3 Reasons I Wish I Had a Health Savings Account in 2024


High-deductible health insurance plans aren’t something most people see as desirable, but they have one key benefit that low-deductible plans don’t: the opportunity to contribute to a health savings account (HSA). It’s not an option I have this year, but I wish I did so I could take advantage of the following three benefits.

1. Contributions reduce your taxable income

The money you put into an HSA reduces your taxable income for the year, just like contributions to traditional IRAs or 401(k)s. This saves you money at tax time. It could even be enough to drop some people into a lower tax bracket, depending on their income and how much they contribute to an HSA this year.

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Those with individual health insurance plans with a deductible of $1,600 or more may contribute up to $4,150 to an HSA in 2024. Those with family plans with deductibles of $3,200 or more may contribute up to $8,300. And adults 55 and older may add an extra $1,000 to the above limits. Your health insurance plan’s annual out-of-pocket maximum also can’t be above $8,050 for single coverage or $16,100 for family coverage. 

2. Medical withdrawals are tax-free

HSAs were created to help people cover their out-of-pocket medical expenses. That’s why they offer tax-free medical withdrawals at any age. This includes treatment you receive at a doctor’s office or hospital as well as things like over-the-counter and prescription medications, and dental and vision care. But it doesn’t cover cosmetic procedures.

HSA funds don’t expire like flexible spending account (FSA) funds, so you can roll over your funds from one year to the next. You can also continue to use your HSA funds even if you later lose your eligibility to contribute to one.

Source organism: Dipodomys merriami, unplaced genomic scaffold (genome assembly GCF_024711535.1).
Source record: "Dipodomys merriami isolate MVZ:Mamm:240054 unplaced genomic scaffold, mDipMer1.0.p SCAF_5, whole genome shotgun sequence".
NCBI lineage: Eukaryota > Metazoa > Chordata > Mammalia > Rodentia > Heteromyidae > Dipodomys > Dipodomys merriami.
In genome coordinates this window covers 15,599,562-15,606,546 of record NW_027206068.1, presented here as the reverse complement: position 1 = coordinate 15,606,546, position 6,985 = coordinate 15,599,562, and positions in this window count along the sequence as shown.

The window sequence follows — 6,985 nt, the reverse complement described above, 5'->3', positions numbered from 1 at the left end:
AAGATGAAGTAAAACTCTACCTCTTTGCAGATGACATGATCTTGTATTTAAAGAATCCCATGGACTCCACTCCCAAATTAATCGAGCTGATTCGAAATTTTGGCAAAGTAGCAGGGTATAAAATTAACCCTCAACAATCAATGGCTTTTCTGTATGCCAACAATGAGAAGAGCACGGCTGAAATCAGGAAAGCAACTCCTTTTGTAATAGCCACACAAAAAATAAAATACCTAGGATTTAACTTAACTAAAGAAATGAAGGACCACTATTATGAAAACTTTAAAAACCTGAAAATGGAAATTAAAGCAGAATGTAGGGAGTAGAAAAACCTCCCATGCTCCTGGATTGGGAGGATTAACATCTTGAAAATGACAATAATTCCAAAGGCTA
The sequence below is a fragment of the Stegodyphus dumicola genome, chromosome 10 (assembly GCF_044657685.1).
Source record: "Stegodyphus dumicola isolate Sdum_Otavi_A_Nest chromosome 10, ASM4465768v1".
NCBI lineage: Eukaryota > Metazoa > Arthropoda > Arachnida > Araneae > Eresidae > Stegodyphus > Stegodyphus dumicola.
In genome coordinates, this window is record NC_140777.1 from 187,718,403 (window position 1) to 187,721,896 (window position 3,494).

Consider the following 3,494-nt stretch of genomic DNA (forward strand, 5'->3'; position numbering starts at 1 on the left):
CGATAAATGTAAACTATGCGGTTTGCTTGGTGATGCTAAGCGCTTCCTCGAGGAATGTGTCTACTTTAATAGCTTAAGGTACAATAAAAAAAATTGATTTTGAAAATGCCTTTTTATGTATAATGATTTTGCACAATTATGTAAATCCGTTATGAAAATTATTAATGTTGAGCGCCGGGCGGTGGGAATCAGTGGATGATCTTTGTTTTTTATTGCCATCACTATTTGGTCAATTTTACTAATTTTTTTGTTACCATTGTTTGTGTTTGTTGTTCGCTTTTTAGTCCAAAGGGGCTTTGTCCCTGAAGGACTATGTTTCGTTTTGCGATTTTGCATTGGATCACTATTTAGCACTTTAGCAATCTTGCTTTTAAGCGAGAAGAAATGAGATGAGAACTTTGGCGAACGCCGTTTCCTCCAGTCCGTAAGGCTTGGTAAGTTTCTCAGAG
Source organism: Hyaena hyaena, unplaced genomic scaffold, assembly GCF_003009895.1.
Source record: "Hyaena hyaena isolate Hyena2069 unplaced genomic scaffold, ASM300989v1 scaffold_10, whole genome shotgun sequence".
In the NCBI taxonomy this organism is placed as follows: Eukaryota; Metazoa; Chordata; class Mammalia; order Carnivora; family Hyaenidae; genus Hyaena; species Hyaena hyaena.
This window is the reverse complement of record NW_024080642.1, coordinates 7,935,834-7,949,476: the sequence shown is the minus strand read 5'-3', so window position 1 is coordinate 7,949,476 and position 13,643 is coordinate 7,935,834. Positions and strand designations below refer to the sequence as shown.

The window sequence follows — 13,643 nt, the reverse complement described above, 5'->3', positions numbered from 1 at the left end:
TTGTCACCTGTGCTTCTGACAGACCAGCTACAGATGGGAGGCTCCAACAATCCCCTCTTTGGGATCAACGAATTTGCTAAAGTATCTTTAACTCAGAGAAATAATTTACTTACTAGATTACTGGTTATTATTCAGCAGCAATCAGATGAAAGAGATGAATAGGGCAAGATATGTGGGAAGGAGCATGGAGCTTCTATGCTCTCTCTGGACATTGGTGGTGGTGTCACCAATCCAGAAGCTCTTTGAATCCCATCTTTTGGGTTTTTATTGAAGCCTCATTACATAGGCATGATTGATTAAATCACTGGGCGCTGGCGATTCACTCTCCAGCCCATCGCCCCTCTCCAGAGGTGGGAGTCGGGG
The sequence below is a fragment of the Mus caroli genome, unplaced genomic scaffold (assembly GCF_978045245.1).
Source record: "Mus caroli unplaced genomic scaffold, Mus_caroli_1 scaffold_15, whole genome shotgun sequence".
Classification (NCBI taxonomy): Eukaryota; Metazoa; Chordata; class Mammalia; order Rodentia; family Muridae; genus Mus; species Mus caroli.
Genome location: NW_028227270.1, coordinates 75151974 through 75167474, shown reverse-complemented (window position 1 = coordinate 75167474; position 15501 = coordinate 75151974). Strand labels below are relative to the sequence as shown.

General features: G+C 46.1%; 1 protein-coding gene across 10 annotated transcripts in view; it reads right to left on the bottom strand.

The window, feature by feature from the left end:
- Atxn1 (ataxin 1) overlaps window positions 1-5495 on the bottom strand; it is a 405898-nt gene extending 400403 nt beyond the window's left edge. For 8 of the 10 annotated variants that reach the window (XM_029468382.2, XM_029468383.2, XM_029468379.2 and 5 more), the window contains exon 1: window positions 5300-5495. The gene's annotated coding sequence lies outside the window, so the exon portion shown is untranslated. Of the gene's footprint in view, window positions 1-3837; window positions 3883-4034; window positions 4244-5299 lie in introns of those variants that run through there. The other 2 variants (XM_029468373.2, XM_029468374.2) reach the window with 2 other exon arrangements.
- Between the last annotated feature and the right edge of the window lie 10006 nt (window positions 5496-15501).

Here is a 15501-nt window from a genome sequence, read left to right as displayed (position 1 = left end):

3. It can double as a retirement account

Some HSA providers enable you to invest your funds, so it’s possible to use yours as a retirement account if you choose. You’ll get the upfront tax break for contributing, as discussed above, and you can take non-medical withdrawals as well. However, you’ll pay taxes on these, plus a 20% penalty if you’re under 65.

It’s a great place to stash extra savings if you don’t have access to a workplace retirement plan. But if you plan to use it for retirement, make sure to verify your eligibility and the contribution limits each year, as they change over time.

You may also want to avoid taking medical withdrawals if possible. Consider saving for various expenses in a high-yield savings account. Draw upon these before tapping your HSA.

You’re free to use your HSA in the manner that works best for you — or not at all if you prefer other accounts. But keep it in the back of your mind if you’re looking for a place to stash extra cash in 2024. Its tax advantages are hard to beat, and it could pay off for you big time in retirement or the next time you need medical care.


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